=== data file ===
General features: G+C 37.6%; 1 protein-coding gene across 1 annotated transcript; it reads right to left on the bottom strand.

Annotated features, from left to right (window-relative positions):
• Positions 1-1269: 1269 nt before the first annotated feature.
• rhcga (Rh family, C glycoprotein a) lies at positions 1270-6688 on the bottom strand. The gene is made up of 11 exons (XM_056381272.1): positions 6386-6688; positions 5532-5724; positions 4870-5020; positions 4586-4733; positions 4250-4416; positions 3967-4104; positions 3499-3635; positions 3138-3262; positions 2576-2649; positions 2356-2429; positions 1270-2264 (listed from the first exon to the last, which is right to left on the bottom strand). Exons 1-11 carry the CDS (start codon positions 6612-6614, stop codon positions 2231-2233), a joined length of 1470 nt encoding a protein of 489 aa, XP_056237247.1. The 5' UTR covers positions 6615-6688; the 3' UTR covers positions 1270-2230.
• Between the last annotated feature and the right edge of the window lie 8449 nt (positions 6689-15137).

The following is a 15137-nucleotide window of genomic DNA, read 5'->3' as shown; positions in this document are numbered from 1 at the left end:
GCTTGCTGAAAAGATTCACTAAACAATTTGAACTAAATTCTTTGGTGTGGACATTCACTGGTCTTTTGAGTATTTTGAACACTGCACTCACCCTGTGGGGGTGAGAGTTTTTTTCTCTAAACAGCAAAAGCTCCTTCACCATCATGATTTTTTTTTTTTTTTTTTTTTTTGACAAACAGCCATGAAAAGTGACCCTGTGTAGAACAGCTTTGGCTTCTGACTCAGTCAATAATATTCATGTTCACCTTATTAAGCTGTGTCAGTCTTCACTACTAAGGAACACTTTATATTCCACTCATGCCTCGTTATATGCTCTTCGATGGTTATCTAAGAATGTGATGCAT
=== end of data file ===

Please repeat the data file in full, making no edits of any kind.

General features: G+C 37.6%; 1 protein-coding gene across 1 annotated transcript; it reads right to left on the bottom strand.

Annotated features, from left to right (window-relative positions):
• Positions 1-1269: 1269 nt before the first annotated feature.
• rhcga (Rh family, C glycoprotein a) lies at positions 1270-6688 on the bottom strand. The gene is made up of 11 exons (XM_056381272.1): positions 6386-6688; positions 5532-5724; positions 4870-5020; positions 4586-4733; positions 4250-4416; positions 3967-4104; positions 3499-3635; positions 3138-3262; positions 2576-2649; positions 2356-2429; positions 1270-2264 (listed from the first exon to the last, which is right to left on the bottom strand). Exons 1-11 carry the CDS (start codon positions 6612-6614, stop codon positions 2231-2233), a joined length of 1470 nt encoding a protein of 489 aa, XP_056237247.1. The 5' UTR covers positions 6615-6688; the 3' UTR covers positions 1270-2230.
• Between the last annotated feature and the right edge of the window lie 8449 nt (positions 6689-15137).

The following is a 15137-nucleotide window of genomic DNA, read 5'->3' as shown; positions in this document are numbered from 1 at the left end:
GCTTGCTGAAAAGATTCACTAAACAATTTGAACTAAATTCTTTGGTGTGGACATTCACTGGTCTTTTGAGTATTTTGAACACTGCACTCACCCTGTGGGGGTGAGAGTTTTTTTCTCTAAACAGCAAAAGCTCCTTCACCATCATGATTTTTTTTTTTTTTTTTTTTTTTGACAAACAGCCATGAAAAGTGACCCTGTGTAGAACAGCTTTGGCTTCTGACTCAGTCAATAATATTCATGTTCACCTTATTAAGCTGTGTCAGTCTTCACTACTAAGGAACACTTTATATTCCACTCATGCCTCGTTATATGCTCTTCGATGGTTATCTAAGAATGTGATGCAT